Getting Muna back on her feet
Muna Hadad has suffered a lifetime of violence and abuse. Fearing her son’s safety, she left her abusive second husband and found refuge in a woman’s shelter supported by UN Women. Today, she is safe, independent and a working mother.
Date: Wednesday, December 7, 2016
Muna Hadad* has a harrowing story. Her parents divorced when she was very young. When she turned 15 years, her father came back and forced her to live with him and his new wife. Over the next seven years, Hadad’s father raped her several times and her stepmother and stepbrothers physically abused her. At 22 she was married to a man chosen by her family. When her husband discovered that she was not a virgin, he promptly divorced her. Rejected by her husband and family, Hadad was put in jail under administrative detention for nine months.
The Jordanian Crime Prevention Law n.7 (1954) authorizes administrative detention for protective custody purposes to detain women at risk of violence or honour killing for up to one year. However, most justice sector professionals believe that detention has a negative impact on women and their families.
“Women in administrative detention face several challenges in being reintegrated into the society, stigmatized and rejected by their families, which can substantially extend their confinement,” explains Ziad Sheikh, UN Women Representative in Jordan.
Once she left detention, Muna Hadad decided to marry again, but soon after the marriage, her second husband started to drink and gamble. “One day, when I was six and a half months pregnant, he came home drunk and high. He hit me brutally and I went into labor. When day broke, I gave birth,” recollects Hadad.
Eventually, she decided to leave her husband, fearing for her son’s safety. Hadad found refuge at the Jordanian Women’s Union shelter for survivors of gender-based violence. The shelter is part of a joint programme Hemayati (‘My safety’ in Arabic) supported by UN Women, in partnership with UNFPA and UNICEF, and generously funded by the Government of Norway.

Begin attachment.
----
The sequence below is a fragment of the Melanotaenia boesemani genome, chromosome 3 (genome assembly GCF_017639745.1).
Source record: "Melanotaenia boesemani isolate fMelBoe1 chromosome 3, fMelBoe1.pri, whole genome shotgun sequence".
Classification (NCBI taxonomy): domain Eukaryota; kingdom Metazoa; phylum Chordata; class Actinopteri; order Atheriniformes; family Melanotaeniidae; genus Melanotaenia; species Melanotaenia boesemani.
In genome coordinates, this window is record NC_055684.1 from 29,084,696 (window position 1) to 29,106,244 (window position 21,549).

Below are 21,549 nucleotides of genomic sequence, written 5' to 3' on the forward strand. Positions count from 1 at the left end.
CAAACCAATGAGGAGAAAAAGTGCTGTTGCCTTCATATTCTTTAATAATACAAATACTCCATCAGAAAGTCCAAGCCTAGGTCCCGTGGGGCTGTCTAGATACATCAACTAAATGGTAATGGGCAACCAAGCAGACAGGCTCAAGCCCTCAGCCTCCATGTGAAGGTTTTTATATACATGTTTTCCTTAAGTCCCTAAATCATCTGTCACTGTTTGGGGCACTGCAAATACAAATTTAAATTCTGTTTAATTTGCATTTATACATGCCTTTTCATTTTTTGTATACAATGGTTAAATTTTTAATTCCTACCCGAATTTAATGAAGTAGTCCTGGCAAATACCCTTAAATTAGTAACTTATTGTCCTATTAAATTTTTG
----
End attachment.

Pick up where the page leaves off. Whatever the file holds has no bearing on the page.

The programme aims to increase sexual and gender-based violence survivors’ access to comprehensive and confidential lifesaving protection services, including health, psychosocial and legal services. “I have everything I need now. The Jordanian Women's Union helped me find a job and they registered my son in school. I am doing the best I can to become independent,” says Hadad. She is one of 5,186 women who have been supported through the programme.
The programme also engages survivors in advocacy through arts and theatre. Muna Hadad, along with other survivors of gender-based violence recently performed in a play on early marriage, to mark the 16 Days of Activism against Gender-Based Violence, a global campaign running from 25 November to 10 December. The experience bolstered Hadad’s confidence. “My message to parents is to take care of their daughters,” she says. “My message to women is to be strong and stand on your own feet.”
According to Nadia Shamrouk, the General Manager of the Jordanian Women’s Union, the plays provide a therapeutic experience to survivors of gender-based violence. “This is the first time that survivors played such roles as part of their healing process. One of the women who acted in the play had not been able to speak about the violence that she had suffered, but since participating in the play, she has opened up. She even decided to go to court to get custody of her children,” shares Shamrouk.
The Hemayati programme will continue through 2017, and aims to expand safe access to response services, shelters and health care, including reproductive health services, for survivors of gender-based violence.
* The name of the survivor has been changed to protect her identity.